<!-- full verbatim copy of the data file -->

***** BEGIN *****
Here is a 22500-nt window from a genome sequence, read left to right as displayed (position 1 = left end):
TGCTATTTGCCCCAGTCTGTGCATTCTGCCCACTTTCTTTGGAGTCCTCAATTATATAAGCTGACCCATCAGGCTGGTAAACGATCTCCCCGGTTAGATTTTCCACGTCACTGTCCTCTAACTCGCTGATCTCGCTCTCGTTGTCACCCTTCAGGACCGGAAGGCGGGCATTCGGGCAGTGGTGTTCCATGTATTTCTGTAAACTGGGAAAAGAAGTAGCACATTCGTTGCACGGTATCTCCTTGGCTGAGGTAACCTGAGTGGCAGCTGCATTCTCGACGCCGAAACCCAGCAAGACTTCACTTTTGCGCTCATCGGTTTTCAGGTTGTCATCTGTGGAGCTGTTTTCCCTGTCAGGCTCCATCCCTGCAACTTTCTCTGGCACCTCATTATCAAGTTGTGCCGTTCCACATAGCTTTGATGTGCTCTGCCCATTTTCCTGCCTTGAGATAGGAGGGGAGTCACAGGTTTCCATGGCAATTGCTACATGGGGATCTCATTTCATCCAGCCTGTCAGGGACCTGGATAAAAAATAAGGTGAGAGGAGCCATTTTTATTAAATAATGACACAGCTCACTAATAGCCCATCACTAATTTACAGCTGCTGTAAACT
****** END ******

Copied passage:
Here is a 22500-nt window from a genome sequence, read left to right as displayed (position 1 = left end):
TGCTATTTGCCCCAGTCTGTGCATTCTGCCCACTTTCTTTGGAGTCCTCAATTATATAAGCTGACCCATCAGGCTGGTAAACGATCTCCCCGGTTAGATTTTCCACGTCACTGTCCTCTAACTCGCTGATCTCGCTCTCGTTGTCACCCTTCAGGACCGGAAGGCGGGCATTCGGGCAGTGGTGTTCCATGTATTTCTGTAAACTGGGAAAAGAAGTAGCACATTCGTTGCACGGTATCTCCTTGGCTGAGGTAACCTGAGTGGCAGCTGCATTCTCGACGCCGAAACCCAGCAAGACTTCACTTTTGCGCTCATCGGTTTTCAGGTTGTCATCTGTGGAGCTGTTTTCCCTGTCAGGCTCCATCCCTGCAACTTTCTCTGGCACCTCATTATCAAGTTGTGCCGTTCCACATAGCTTTGATGTGCTCTGCCCATTTTCCTGCCTTGAGATAGGAGGGGAGTCACAGGTTTCCATGGCAATTGCTACATGGGGATCTCATTTCATCCAGCCTGTCAGGGACCTGGATAAAAAATAAGGTGAGAGGAGCCATTTTTATTAAATAATGACACAGCTCACTAATAGCCCATCACTAATTTACAGCTGCTGTAAACT